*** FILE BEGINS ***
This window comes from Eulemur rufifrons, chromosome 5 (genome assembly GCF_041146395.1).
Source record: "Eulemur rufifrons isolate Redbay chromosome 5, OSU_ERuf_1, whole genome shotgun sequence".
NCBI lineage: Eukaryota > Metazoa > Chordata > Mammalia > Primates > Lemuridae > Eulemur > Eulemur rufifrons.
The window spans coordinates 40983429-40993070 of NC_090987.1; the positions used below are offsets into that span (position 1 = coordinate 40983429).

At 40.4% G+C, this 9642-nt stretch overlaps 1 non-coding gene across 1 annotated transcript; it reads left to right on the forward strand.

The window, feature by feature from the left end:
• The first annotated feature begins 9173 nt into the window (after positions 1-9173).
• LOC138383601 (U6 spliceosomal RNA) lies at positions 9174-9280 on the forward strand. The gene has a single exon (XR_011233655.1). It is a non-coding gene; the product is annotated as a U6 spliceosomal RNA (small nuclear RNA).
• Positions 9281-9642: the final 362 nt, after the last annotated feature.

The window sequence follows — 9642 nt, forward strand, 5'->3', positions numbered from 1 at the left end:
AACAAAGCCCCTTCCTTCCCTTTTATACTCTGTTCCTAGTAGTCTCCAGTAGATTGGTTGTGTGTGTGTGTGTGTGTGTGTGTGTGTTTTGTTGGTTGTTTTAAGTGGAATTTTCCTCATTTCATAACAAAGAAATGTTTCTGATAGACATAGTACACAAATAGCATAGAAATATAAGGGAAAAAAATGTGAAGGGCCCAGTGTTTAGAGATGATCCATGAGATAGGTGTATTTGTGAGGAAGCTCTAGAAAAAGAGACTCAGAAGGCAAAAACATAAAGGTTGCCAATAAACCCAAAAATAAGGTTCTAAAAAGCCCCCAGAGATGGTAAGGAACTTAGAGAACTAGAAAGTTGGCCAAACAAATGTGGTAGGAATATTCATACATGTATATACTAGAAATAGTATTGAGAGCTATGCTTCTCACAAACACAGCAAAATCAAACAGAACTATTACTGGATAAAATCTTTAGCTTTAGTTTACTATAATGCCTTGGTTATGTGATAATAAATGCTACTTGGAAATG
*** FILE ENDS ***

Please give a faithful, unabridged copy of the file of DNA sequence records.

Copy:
This window comes from Eulemur rufifrons, chromosome 5 (genome assembly GCF_041146395.1).
Source record: "Eulemur rufifrons isolate Redbay chromosome 5, OSU_ERuf_1, whole genome shotgun sequence".
NCBI lineage: Eukaryota > Metazoa > Chordata > Mammalia > Primates > Lemuridae > Eulemur > Eulemur rufifrons.
The window spans coordinates 40983429-40993070 of NC_090987.1; the positions used below are offsets into that span (position 1 = coordinate 40983429).

At 40.4% G+C, this 9642-nt stretch overlaps 1 non-coding gene across 1 annotated transcript; it reads left to right on the forward strand.

The window, feature by feature from the left end:
• The first annotated feature begins 9173 nt into the window (after positions 1-9173).
• LOC138383601 (U6 spliceosomal RNA) lies at positions 9174-9280 on the forward strand. The gene has a single exon (XR_011233655.1). It is a non-coding gene; the product is annotated as a U6 spliceosomal RNA (small nuclear RNA).
• Positions 9281-9642: the final 362 nt, after the last annotated feature.

The window sequence follows — 9642 nt, forward strand, 5'->3', positions numbered from 1 at the left end:
AACAAAGCCCCTTCCTTCCCTTTTATACTCTGTTCCTAGTAGTCTCCAGTAGATTGGTTGTGTGTGTGTGTGTGTGTGTGTGTGTGTTTTGTTGGTTGTTTTAAGTGGAATTTTCCTCATTTCATAACAAAGAAATGTTTCTGATAGACATAGTACACAAATAGCATAGAAATATAAGGGAAAAAAATGTGAAGGGCCCAGTGTTTAGAGATGATCCATGAGATAGGTGTATTTGTGAGGAAGCTCTAGAAAAAGAGACTCAGAAGGCAAAAACATAAAGGTTGCCAATAAACCCAAAAATAAGGTTCTAAAAAGCCCCCAGAGATGGTAAGGAACTTAGAGAACTAGAAAGTTGGCCAAACAAATGTGGTAGGAATATTCATACATGTATATACTAGAAATAGTATTGAGAGCTATGCTTCTCACAAACACAGCAAAATCAAACAGAACTATTACTGGATAAAATCTTTAGCTTTAGTTTACTATAATGCCTTGGTTATGTGATAATAAATGCTACTTGGAAATG